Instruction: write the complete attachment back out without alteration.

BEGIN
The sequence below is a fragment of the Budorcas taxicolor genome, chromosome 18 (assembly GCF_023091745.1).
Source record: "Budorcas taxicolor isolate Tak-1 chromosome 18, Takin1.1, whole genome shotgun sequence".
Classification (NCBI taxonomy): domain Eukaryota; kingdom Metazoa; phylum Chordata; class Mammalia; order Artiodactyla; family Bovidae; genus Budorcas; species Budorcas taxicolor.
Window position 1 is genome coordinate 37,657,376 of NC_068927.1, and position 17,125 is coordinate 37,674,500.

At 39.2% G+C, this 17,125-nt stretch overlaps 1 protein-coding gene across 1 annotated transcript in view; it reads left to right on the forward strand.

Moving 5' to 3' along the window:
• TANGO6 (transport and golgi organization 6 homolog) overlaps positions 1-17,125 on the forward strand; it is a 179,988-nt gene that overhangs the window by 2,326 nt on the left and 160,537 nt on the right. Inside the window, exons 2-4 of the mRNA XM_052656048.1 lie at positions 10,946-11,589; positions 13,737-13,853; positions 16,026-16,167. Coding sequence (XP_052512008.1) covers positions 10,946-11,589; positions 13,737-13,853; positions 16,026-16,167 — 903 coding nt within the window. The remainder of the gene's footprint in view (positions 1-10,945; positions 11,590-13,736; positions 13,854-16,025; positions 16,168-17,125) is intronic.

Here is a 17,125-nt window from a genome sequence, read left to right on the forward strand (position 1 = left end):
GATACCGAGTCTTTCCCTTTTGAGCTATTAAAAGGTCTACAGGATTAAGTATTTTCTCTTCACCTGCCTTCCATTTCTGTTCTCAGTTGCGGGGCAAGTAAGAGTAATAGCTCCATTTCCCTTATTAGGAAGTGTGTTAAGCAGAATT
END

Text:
The sequence below is a fragment of the Budorcas taxicolor genome, chromosome 18 (assembly GCF_023091745.1).
Source record: "Budorcas taxicolor isolate Tak-1 chromosome 18, Takin1.1, whole genome shotgun sequence".
Classification (NCBI taxonomy): domain Eukaryota; kingdom Metazoa; phylum Chordata; class Mammalia; order Artiodactyla; family Bovidae; genus Budorcas; species Budorcas taxicolor.
Window position 1 is genome coordinate 37,657,376 of NC_068927.1, and position 17,125 is coordinate 37,674,500.

At 39.2% G+C, this 17,125-nt stretch overlaps 1 protein-coding gene across 1 annotated transcript in view; it reads left to right on the forward strand.

Moving 5' to 3' along the window:
• TANGO6 (transport and golgi organization 6 homolog) overlaps positions 1-17,125 on the forward strand; it is a 179,988-nt gene that overhangs the window by 2,326 nt on the left and 160,537 nt on the right. Inside the window, exons 2-4 of the mRNA XM_052656048.1 lie at positions 10,946-11,589; positions 13,737-13,853; positions 16,026-16,167. Coding sequence (XP_052512008.1) covers positions 10,946-11,589; positions 13,737-13,853; positions 16,026-16,167 — 903 coding nt within the window. The remainder of the gene's footprint in view (positions 1-10,945; positions 11,590-13,736; positions 13,854-16,025; positions 16,168-17,125) is intronic.

Here is a 17,125-nt window from a genome sequence, read left to right on the forward strand (position 1 = left end):
GATACCGAGTCTTTCCCTTTTGAGCTATTAAAAGGTCTACAGGATTAAGTATTTTCTCTTCACCTGCCTTCCATTTCTGTTCTCAGTTGCGGGGCAAGTAAGAGTAATAGCTCCATTTCCCTTATTAGGAAGTGTGTTAAGCAGAATT